It is time to stop quivering in our boots in pointless fear of the future and just roll up our sleeves and build it.
- Ray Pierrehumbert

Monday, April 4, 2011

A Few Drops of Rain in Austin

Everything looks leafy and springlike in that slightly gnarly Texas sort of way, but we appear to be moving headlong toward a nasty brown summer. We got a little rain this morning, but given how dark and windy it got, it was a disappointment.

Almost the entire Southern tier is in a severe water deficit. Some of this is due to La Nina conditions, which I had heard to be in retreat but which still seem robust by the numbers. But it's a bit scary in the context of expected trends in the southwest.


thingsbreak said...

which I had heard to be in retreat but which still seem robust by the numbers.

The MEI page was last updated a month ago (March 4th). In the last four weeks, the La NiƱa conditions have weakened, and forecasts are for ENSO neutral conditions by June (PDF).

birdbrainscan said...

Just saw a tweet for a weather stats interactive graphing site that really impressed me. You might find this relevant to the OP as a means to look back at rainfall amount, cloud cover, and temperature data for a particular locale.!graphs;a=Canada/ON/Toronto
Scroll the mouse wheel to zoom out to data back to 1979.
Viewing the stats for my home town of Toronto, I noticed a strking change in cloud cover from very high in the 90's down to a lot less in the past decade.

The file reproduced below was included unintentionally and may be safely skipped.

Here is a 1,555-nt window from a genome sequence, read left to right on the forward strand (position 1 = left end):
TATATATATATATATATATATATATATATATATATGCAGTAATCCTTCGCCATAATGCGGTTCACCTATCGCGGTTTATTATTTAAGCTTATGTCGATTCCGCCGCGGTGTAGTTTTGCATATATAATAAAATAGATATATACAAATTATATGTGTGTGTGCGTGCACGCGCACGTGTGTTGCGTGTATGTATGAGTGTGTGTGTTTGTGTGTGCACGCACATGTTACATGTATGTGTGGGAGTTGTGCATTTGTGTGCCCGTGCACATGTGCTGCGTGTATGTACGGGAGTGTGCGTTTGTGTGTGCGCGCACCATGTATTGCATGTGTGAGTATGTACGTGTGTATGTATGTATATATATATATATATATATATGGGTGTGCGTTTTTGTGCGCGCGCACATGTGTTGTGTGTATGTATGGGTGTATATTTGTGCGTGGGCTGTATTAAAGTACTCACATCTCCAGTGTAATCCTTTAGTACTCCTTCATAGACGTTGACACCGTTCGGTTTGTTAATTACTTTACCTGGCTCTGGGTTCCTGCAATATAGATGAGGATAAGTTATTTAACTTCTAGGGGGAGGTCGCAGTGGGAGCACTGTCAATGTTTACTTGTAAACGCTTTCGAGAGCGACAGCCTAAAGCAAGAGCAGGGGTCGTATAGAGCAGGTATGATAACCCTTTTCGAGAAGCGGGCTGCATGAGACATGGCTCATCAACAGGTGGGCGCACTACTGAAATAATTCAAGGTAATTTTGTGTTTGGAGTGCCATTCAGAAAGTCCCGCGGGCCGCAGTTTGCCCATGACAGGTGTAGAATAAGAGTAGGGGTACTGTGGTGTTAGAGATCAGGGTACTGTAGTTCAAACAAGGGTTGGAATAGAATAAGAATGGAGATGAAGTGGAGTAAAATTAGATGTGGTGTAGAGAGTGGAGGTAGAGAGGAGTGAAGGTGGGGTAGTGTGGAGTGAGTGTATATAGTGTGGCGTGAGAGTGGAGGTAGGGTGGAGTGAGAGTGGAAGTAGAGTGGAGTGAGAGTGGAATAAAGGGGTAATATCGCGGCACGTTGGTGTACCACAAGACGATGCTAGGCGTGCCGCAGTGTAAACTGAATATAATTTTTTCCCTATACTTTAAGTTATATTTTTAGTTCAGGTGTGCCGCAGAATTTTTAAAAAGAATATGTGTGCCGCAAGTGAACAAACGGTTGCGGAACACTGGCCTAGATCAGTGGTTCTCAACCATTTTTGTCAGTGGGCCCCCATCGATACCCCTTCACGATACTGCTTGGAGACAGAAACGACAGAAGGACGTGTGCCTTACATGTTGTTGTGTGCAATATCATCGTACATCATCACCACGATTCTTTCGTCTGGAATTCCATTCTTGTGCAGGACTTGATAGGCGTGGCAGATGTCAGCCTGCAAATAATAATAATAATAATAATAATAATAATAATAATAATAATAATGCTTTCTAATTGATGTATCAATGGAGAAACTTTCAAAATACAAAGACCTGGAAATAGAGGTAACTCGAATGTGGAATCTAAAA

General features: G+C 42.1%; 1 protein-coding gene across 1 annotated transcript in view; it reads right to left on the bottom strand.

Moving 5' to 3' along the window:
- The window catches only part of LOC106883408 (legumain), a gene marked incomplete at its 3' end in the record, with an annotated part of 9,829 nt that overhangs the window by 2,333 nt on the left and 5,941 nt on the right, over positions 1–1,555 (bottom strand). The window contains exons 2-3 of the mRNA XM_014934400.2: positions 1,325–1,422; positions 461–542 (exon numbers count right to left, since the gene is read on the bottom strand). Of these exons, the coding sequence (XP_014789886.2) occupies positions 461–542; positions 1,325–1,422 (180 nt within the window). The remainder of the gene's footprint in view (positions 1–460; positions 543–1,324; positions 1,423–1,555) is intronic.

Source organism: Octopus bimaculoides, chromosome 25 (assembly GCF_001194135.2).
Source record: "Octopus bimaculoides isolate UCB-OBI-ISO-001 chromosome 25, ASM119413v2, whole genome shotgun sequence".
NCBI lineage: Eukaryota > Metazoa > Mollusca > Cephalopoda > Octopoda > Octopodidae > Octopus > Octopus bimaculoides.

David B. Benson said...

All your rain is coming up here.

Steve Bloom said...

That's very interesting about Toronto clouds. Any idea as to what's behind it?

David, where is here?

David B. Benson said...

Steve Bloom --- Pacific Northwest

dhogaza said...

"here" (glub glub) is (glub) the PNW (glub glub) as pointed out above.

We practically need scuba gear and the buddy system just to safely walk outside this spring.

While a friend told me yesterday that presently there are grassland wildfires in New Mexico, south of Carrizo (Ruido) which isn't far west of Roswell.

Looking out side here in PDX, it's hard to believe anything could be burning anywhere at the moment!

David B. Benson said...

And here is the effect on BPA's power generation: BPA Balancing Authority Load and Total Wind, Hydro, and Thermal Generation, Near-Real-Time. Note the recent almost complete absense of thermal, which includes the 1300 MW ALtaVista coal burner in Chehalis and the scheduled outage of the one nuclear plant, which shuts down in the spring for refueling.